Help. Any Ideas On How to Create This Kind of Flattering Lighting for Vlogging??

Discussion in 'Digital Video' started by VideoNewbie, Sep 5, 2014.

  1. VideoNewbie macrumors 6502

    Feb 6, 2009
    i really like the lighting the lighting (Jack) has here:

    and this girl (Michelle) here:

    now before anyone says "just use a 3 point light system"

    why is it that this other girl (Oxana) using a 3 point light system has a vastly inferior result:

    Oxana's video is sullen and drab whereas Jack and Michelle's video are way more vibrant and polished
  2. Zwhaler macrumors 604


    Jun 10, 2006
    Michelle looks like she's in a room flooded with light... if you're making a video why not play with the light until it looks bright enough? I can't explain why the third one looks bad, it looks like raw ungraded footage to me plus if the lighting is decent you can make it way better by pulling up the highs in post.
  3. VideoNewbie thread starter macrumors 6502

    Feb 6, 2009

    is it really just a matter of "looking bright"?

    look at this guy (Tyler) for example:

    his video is pretty bright but the result is not as flattering as say this guy's lighting:

    i guess my question is how specifically can you create flattering lighting like michelle and jack and avoid videos that look like Oxana or Tyler
  4. Zwhaler macrumors 604


    Jun 10, 2006
    I've bought two of these kits... one back when they made them much higher quality and a second one when they started making them cheaper (warning: they're really cheap!). I can get results with this... just play around with them, it cost won't you much. If you already have a light setup then try experimenting with them and with lights that sit on top of the camera too.
  5. Unami, Sep 6, 2014
    Last edited: Sep 6, 2014

    Unami macrumors 6502a

    Jul 27, 2010
    the first one could be a softbox or a kino flo on the person and some lighting on the background and also use of existing lighting.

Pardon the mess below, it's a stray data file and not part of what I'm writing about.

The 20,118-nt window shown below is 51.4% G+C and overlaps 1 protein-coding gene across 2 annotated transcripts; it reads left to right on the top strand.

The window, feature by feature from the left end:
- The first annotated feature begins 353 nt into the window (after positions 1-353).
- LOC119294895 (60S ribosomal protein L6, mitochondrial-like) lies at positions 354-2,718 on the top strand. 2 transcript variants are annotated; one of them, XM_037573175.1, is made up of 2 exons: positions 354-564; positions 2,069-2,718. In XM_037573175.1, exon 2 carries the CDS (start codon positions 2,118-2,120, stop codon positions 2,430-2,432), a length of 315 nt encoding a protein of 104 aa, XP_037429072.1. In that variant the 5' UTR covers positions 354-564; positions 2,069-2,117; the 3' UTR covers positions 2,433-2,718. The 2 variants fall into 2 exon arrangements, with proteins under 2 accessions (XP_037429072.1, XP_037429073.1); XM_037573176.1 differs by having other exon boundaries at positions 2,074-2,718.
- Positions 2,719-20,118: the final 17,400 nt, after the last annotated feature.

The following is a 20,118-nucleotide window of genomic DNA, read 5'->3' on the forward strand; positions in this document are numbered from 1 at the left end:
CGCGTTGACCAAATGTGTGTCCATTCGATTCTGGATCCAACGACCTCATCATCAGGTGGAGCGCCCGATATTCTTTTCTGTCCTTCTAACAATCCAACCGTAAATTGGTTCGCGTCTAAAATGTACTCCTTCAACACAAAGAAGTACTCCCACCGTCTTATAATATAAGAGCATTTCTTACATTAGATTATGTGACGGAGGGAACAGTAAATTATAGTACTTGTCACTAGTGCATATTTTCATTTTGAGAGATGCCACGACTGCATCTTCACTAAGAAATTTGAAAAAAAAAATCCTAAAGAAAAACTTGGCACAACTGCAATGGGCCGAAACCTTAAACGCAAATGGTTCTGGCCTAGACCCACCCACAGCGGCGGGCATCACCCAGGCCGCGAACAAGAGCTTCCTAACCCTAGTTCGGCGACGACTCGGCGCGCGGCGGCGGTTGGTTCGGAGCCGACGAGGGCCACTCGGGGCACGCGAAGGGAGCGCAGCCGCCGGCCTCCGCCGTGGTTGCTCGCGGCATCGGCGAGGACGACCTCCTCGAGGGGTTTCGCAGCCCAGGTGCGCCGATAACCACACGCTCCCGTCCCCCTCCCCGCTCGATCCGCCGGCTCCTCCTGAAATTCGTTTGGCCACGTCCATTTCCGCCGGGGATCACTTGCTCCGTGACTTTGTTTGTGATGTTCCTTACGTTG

michelle has probably one big softbox that lights up the whole scene.

    and with oxana, it might also be a softbox on her, but it's not set or positioned bright enough for her lit background. i don't know anything about her lighting kit, but she could probably use it better, if it is indeed a three point kit.

    you might very well produce lighting similar to michelle and jack with oxana's kit and vice versa.

    and that's it - you have to learn, how light works and how to use your lighting kit and existing light to your advantage to get the look you want - if you know that, you can achieve good lighting pretty cheap. one lamp, a reflector, some stands & some gels might be enough - some people even achieve great results by mostly blocking light strategically.

    you're probably looking for a big, soft keylight and something to control the background - you could even add a third light source for rim lighting to get even better results (something your examples have not done, except maybe jack - who has some redder light on his hair and right neck - but that might just be the same light that brightens the background )
  6. Chad3eleven macrumors regular

    Dec 11, 2012
    Its not just the lights.. its the camera (lensing, format, fps, etc) and color correction.

    Lights are truly important during a shoot.. but there is alot to be said about a great camera.. and color correction/post work on a video...

    all are important factors.
  7. Small White Car, Sep 6, 2014
    Last edited: Sep 6, 2014

    Small White Car macrumors G4

    Small White Car

    Aug 29, 2006
    Washington DC
    Welcome to the world of post-production!


    Oxana's lighting is just fine. She just stopped halfway and didn't punch up the video.

    It's true that you can't fix bad lighting in post. But you also can't take good lighting and just let it lie there. It's a 2-part process. Light well and then learn the color tools in your NLE.

    And not just the "brightness" slider. Usually there's ones that let you break it down by color. Isolate the reds and make the face look great. Then find the colors in the wall and play with the saturation to make it look good but not quite as good as the face. Don't be content to adjust the whole image with a single control. Really break it apart and fine tune it.

    It'll make all the difference in the world.

    (And don't forget that sharpening filter! Too much is horrible but just a little bit usually helps a lot.)

    Similarly, this is just a guess, but I suspect this is what this guy's footage looked like before it went through the computer.


    Which is honestly what you want to do. Flatter footage gives you more data to work with. Any time you push the brightness or saturation in the camera you're locking in choices that are harder to undo. A more 'boring' image is usually easier to correct in post. Do some experiments and you'll start to get the hang of it.